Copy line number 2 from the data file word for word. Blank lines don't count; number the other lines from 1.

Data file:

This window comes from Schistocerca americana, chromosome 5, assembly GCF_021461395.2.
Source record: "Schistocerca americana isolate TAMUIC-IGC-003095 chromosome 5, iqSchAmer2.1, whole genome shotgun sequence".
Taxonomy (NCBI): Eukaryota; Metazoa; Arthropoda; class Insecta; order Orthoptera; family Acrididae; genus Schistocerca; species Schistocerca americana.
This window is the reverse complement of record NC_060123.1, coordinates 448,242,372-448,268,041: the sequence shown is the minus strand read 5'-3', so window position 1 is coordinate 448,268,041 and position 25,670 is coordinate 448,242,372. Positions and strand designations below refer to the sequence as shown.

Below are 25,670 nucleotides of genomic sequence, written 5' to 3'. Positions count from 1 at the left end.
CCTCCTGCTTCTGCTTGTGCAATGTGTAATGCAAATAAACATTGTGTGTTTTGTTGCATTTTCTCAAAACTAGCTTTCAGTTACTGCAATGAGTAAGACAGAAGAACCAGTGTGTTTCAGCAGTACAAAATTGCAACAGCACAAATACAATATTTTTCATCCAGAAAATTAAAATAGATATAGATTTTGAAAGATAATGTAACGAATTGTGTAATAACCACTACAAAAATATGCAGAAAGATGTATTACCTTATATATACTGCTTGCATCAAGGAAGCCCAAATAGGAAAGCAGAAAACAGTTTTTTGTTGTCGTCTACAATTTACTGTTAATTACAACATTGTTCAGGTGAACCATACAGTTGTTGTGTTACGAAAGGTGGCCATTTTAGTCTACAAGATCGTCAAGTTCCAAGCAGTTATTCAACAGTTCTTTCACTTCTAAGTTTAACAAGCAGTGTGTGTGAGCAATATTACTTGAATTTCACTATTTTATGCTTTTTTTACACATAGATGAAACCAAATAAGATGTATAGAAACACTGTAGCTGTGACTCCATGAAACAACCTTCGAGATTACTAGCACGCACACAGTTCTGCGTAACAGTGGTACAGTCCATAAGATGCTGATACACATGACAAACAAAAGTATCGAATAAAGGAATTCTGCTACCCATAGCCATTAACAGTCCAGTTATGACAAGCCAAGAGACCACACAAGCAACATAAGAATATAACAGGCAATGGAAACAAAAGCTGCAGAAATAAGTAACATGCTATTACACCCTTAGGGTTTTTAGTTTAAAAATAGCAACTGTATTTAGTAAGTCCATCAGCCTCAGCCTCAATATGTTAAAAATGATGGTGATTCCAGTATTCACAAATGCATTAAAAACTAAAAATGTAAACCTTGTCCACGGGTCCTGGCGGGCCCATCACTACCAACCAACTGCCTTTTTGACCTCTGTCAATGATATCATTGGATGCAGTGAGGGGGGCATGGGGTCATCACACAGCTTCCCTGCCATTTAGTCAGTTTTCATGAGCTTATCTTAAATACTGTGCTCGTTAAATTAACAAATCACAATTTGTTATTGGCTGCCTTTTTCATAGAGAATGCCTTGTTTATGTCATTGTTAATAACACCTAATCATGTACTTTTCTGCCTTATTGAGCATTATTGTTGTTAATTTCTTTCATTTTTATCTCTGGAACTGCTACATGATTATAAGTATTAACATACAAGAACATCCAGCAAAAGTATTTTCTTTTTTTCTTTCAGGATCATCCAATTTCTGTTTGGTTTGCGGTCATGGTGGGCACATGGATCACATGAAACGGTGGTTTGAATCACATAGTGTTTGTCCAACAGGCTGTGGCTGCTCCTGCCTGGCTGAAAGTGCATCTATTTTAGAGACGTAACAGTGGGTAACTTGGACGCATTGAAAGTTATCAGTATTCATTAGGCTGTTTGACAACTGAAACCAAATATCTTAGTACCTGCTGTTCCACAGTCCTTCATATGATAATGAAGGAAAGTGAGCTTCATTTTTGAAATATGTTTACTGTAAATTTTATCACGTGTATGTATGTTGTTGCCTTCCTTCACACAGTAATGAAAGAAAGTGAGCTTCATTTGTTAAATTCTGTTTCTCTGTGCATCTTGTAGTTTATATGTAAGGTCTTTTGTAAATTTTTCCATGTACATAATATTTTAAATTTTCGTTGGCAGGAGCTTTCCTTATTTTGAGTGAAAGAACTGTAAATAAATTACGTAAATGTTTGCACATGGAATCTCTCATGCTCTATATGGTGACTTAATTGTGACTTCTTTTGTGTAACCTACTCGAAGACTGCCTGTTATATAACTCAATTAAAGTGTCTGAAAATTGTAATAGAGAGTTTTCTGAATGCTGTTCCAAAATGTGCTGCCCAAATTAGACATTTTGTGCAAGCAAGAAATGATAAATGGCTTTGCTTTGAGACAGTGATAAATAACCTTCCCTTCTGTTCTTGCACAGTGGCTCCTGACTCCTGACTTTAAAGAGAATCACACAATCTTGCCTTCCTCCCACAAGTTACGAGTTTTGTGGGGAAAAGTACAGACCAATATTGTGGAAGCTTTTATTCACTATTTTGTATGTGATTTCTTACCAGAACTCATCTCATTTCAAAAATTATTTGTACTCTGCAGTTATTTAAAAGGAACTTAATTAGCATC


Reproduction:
Source record: "Schistocerca americana isolate TAMUIC-IGC-003095 chromosome 5, iqSchAmer2.1, whole genome shotgun sequence".